Some days there isn’t a choice. I have to do nothing. Not too often but often enough.

These days will happen. And they make me even more determined to make the most of the good days. Not just with a bike. I love concerts although I am quite careful when I go to these. Never at the front in a mosh pit and near an escape. When the noise gets too much or, more likely, the light show floods my senses, I can step out. Take a break. I love a glass of wine as well. I enjoy cooking. Travelling is great, with precautions. There is enough to keep me busy.

And, whilst I still can, I will enjoy being busy. Alongside that, I know I need to rest, switch off a little. It can be hard but if it means that I can keep the active element of life going, so be it.

Knowing I am Not Alone

The internet has come up a couple of times in this post and makes a good point to close the piece. It is much maligned, after all, but there are benefits as well. There is a raft of material on MS out there. Sift through it and you get sensible, informed information. Sometimes it makes a difference. Increasing Vitamin D, for example. Taking supplements has made a difference to my concentration and memory. Or maybe I just think it does. There is also validation of how I do things. The importance of exercise mentioned above, for example.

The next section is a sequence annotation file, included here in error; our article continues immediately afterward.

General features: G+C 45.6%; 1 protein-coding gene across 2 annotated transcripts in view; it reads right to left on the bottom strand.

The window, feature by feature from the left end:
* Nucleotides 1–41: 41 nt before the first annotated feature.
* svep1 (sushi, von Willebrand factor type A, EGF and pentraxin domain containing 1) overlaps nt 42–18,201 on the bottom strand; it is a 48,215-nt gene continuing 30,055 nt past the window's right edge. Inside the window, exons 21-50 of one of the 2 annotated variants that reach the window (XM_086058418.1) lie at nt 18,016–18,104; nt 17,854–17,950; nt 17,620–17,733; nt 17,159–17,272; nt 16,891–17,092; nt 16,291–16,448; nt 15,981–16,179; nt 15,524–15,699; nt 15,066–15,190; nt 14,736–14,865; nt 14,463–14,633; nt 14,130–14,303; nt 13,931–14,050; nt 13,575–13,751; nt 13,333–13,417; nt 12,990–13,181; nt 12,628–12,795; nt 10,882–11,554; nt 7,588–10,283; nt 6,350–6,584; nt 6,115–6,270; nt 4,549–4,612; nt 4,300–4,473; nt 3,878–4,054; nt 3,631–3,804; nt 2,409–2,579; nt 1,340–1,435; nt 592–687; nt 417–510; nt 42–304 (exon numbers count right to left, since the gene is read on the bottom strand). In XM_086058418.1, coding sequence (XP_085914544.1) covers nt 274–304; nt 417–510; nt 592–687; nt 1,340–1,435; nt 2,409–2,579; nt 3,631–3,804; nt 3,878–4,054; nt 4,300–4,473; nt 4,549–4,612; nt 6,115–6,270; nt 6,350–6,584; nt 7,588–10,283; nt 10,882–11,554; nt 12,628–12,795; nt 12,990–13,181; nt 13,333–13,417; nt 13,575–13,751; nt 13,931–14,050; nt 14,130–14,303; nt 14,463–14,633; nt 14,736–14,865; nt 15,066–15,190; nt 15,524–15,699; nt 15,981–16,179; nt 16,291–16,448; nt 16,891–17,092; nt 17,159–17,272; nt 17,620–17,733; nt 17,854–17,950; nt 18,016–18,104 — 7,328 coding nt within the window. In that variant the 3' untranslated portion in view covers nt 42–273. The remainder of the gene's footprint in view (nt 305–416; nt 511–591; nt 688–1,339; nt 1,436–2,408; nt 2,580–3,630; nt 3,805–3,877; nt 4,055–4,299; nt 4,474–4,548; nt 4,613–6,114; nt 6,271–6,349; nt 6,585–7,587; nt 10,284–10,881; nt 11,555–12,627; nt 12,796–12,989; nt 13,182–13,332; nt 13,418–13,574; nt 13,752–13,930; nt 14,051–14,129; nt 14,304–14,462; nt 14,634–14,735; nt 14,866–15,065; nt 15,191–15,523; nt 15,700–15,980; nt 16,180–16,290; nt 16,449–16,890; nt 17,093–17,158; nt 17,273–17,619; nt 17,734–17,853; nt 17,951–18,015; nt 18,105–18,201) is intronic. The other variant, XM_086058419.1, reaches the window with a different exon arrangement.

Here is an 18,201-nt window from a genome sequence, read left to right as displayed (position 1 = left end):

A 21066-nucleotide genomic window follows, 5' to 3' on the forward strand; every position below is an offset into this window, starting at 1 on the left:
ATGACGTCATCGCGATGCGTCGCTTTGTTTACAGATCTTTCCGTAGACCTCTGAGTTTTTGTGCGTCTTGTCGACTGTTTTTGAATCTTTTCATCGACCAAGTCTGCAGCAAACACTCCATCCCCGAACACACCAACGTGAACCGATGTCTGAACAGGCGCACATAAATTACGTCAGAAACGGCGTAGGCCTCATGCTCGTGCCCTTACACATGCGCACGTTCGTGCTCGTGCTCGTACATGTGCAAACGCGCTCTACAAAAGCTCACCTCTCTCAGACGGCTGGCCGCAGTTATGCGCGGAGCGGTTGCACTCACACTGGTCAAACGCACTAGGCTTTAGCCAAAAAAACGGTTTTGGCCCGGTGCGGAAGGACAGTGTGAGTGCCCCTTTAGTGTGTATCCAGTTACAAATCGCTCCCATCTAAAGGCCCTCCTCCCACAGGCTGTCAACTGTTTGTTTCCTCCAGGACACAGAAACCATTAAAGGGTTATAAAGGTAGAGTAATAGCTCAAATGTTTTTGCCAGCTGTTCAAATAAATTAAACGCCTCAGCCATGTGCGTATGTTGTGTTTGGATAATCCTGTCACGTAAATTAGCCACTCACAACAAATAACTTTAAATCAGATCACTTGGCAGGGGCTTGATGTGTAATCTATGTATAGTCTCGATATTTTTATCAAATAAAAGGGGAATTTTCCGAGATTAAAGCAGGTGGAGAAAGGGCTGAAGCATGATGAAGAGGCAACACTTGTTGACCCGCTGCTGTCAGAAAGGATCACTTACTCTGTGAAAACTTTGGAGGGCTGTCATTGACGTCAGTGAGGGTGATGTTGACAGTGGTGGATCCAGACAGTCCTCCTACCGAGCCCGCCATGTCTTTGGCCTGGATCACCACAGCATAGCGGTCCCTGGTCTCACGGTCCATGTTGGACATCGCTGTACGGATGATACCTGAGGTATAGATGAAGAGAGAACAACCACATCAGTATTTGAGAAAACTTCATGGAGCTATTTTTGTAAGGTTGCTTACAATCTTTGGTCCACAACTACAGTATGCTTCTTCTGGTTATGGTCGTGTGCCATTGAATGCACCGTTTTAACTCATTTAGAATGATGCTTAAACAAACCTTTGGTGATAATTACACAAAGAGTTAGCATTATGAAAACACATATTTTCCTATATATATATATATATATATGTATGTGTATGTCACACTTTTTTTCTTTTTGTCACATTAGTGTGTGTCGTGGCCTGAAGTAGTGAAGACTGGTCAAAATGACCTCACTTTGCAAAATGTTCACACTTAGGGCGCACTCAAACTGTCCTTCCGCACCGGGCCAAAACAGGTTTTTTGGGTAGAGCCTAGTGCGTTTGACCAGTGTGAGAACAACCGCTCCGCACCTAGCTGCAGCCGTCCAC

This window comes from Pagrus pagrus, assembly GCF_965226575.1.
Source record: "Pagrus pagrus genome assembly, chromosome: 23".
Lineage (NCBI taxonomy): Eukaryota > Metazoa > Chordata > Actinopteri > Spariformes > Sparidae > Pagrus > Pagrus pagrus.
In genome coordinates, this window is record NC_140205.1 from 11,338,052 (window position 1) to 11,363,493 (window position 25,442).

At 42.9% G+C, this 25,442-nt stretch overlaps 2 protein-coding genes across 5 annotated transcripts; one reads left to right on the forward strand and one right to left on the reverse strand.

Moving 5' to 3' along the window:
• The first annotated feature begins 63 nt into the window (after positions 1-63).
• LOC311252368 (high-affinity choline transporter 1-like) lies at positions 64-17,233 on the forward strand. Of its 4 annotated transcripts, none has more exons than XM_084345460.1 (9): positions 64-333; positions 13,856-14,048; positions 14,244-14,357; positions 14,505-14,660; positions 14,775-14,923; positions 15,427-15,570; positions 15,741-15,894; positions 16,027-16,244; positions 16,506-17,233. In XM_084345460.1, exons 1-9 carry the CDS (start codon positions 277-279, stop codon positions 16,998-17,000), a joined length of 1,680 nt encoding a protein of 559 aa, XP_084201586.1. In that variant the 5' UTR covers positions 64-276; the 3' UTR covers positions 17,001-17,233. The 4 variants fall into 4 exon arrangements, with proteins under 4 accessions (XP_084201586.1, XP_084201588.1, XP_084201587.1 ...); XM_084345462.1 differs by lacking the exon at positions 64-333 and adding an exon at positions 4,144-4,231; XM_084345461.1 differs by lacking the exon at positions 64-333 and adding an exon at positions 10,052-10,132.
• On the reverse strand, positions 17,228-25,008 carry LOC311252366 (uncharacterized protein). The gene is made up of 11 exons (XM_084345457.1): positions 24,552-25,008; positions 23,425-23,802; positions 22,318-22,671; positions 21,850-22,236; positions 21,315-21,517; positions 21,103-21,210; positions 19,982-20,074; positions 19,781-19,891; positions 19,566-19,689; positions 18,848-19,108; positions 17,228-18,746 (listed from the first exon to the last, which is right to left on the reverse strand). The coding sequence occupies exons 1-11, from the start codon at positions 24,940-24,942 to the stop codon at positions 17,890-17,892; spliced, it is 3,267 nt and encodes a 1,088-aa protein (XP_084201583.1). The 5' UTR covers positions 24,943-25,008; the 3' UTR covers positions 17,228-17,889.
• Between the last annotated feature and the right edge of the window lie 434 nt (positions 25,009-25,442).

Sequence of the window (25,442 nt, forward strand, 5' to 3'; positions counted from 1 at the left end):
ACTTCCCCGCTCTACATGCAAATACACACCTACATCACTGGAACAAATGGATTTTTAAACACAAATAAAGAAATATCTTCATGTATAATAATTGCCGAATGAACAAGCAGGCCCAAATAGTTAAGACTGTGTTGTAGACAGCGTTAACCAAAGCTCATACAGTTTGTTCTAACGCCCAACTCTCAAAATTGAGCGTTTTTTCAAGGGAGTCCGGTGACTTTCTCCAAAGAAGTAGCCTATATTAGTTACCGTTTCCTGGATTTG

Of course, the danger with the web is that you can find too much. Contradictory theories. It can be confusing and nothing beats a good neurologist and medical support.

The main assistance is, perhaps, less concrete. It comes with the voices of others who have MS. Blogs, twitter, podcasts. Many are facing the same questions I do and have similar fears and confusions to mine. I don’t have many friends with this condition and so these other, remote voices are a help. I may not speak to these fellow travellers and will never meet most of them but they are there and their experiences enrich mine, helping deal with my own confusion and the surprise of others.

It’s good to know that others are out there, talking about what they go through. They make it easier for me to do the same.